Non-tariff barriers still impeding ASEAN integration
As appeared in CCTV.com
The ASEAN Economic Community was established in 2015 with the aim of creating a unified market and production base of more than 600 million people. The 10 Southeast Asian countries have made huge strides by eliminating nearly all tariffs. But there are still a number of so-called non-tariff barriers to trade and investment, and these are frustrating business people and preventing ASEAN from reaping the dividends of economic unity.
Non-tariff barriers include taxes imposed after goods are imported and restrictions on foreign ownership. They can result from the absence of uniform standards, requiring companies to get their products re-tested for each country. Or they can just be plain old red tape bogging down imports and exports. Whatever the cause, hundreds of them still impede trade and investment in ASEAN.
“The taxation, this is numbers. You can just reduce it. But non-tariff, it involves many agencies, it involves the customs, it involves the health, questions of packaging, each protecting, still liking to maintain or retain their powers and authority,” said Abdul Majid Khan, former ASEAN director general, Malaysia.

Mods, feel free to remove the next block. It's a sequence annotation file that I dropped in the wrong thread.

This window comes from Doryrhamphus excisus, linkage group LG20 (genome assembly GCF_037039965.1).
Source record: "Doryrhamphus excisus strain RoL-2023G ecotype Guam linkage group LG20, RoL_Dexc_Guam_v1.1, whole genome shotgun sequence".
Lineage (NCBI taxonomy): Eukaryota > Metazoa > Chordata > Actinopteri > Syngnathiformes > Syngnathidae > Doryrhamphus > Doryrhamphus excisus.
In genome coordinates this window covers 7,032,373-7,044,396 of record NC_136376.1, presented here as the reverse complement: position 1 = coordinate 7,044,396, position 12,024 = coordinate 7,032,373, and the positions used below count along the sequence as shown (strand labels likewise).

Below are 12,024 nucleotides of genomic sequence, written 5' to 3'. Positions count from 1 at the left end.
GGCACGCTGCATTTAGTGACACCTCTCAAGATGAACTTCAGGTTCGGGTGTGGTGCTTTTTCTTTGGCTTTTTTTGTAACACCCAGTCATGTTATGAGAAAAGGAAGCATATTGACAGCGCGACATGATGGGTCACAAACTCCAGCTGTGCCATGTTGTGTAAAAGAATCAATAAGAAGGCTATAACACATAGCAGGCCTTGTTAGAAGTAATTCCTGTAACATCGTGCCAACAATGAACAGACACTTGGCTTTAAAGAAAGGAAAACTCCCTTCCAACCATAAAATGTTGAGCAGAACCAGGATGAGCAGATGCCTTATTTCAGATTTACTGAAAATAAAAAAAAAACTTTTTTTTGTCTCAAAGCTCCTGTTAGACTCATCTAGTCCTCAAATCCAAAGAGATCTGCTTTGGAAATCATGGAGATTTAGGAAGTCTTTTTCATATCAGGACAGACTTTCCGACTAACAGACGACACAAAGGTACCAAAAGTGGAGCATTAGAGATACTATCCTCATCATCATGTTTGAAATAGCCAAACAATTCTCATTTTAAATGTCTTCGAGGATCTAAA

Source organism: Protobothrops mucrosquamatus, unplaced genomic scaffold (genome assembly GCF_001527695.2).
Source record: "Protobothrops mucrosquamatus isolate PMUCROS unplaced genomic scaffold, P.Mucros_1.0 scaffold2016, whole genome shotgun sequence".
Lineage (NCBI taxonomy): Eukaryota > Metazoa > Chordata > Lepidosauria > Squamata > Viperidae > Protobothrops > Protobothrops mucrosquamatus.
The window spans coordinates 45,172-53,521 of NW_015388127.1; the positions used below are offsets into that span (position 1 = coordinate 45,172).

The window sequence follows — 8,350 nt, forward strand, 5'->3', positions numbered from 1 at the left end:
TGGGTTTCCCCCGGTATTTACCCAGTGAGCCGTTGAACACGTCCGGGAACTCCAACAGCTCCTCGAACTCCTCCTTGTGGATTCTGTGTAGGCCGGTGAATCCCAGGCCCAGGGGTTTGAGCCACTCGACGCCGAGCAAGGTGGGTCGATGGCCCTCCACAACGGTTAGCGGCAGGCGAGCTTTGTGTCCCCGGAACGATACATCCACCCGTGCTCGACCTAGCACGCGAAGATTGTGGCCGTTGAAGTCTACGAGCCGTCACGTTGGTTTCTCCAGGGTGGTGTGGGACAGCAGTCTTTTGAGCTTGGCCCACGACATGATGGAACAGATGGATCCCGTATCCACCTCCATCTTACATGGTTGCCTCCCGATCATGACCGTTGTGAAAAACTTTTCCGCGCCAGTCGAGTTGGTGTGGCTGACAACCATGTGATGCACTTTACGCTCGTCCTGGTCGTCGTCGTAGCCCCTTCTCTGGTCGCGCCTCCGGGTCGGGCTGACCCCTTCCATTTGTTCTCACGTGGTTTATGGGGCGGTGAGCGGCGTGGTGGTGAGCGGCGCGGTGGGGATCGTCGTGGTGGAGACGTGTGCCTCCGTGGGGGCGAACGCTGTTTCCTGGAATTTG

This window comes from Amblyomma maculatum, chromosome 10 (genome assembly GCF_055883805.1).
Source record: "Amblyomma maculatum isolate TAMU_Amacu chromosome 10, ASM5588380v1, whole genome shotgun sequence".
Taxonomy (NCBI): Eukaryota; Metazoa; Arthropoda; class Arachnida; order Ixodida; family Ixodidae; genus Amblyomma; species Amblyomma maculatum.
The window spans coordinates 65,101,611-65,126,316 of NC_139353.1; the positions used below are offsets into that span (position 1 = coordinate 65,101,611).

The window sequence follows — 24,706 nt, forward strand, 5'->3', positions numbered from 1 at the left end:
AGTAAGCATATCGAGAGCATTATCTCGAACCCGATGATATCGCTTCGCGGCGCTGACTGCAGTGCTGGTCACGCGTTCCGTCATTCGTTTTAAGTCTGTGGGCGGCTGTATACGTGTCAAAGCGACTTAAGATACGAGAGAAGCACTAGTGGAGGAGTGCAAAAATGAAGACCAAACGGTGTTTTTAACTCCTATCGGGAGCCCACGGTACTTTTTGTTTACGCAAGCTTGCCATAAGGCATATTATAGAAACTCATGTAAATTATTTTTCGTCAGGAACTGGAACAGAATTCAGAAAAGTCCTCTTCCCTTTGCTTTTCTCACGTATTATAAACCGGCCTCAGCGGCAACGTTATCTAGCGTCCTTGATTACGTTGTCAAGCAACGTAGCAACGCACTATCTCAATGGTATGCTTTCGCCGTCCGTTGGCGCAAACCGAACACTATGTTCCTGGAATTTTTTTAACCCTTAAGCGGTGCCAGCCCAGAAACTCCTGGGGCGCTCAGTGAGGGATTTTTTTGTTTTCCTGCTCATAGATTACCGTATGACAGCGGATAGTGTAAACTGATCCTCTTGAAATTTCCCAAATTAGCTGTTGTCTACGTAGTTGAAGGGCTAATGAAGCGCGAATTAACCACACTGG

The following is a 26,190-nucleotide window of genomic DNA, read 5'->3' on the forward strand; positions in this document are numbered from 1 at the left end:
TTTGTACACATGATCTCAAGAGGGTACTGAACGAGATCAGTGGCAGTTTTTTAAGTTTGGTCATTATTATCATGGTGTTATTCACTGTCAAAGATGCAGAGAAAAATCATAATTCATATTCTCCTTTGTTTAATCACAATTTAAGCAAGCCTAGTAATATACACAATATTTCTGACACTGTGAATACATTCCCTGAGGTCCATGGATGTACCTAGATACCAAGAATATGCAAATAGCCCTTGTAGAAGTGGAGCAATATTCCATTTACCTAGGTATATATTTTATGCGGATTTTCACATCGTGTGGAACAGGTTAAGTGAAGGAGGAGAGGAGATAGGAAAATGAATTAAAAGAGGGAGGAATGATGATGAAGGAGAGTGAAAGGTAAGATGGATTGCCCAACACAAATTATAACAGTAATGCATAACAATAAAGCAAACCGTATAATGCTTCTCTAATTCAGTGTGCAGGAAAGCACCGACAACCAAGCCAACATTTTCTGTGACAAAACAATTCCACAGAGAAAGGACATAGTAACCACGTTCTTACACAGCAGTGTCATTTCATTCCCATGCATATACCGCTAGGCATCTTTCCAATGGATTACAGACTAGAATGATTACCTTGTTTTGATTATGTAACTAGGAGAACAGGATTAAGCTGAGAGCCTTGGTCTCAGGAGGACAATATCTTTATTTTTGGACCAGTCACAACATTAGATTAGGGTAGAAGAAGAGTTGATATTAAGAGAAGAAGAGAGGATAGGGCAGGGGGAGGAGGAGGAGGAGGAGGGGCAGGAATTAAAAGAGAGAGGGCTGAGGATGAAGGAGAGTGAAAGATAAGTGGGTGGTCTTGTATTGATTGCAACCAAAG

While ASEAN countries have slashed tariffs, non-tariff measures have increased by nearly a third since 2010, suggesting protectionism by other means.
“Non-tariff barriers obviously cause frustration for business in the various sectors, and that’s one side of it. On the demand side, they obviously cause losses in terms of benefits, consumer benefits, in terms of wider economic benefits,” said Munir Majid, co-chair of ASEAN business advisory council.
“The World Trade Organization maintains that eliminating non-tariff barriers would actually do more to boost economic growth and bring benefits to the people than the removal of tariffs has done.”
ASEAN countries have set up a portal for companies and industry groups to report non-tariff barriers they run into.
And the ASEAN Business Council has got the region’s economic ministers to agree to focus on removing barriers in four key sectors: agrifoods, health care, logistics and retail.
“The economic ministers agreed they’ll concentrate on “we said ‘you talk about people-centric ASEAN. Let’s look at the sectors that affect people immediately,” said Munir Majid.
Munir says that only through drastically reducing non-tariff barriers will ASEAN countries – and their people — reap the full benefits of economic integration.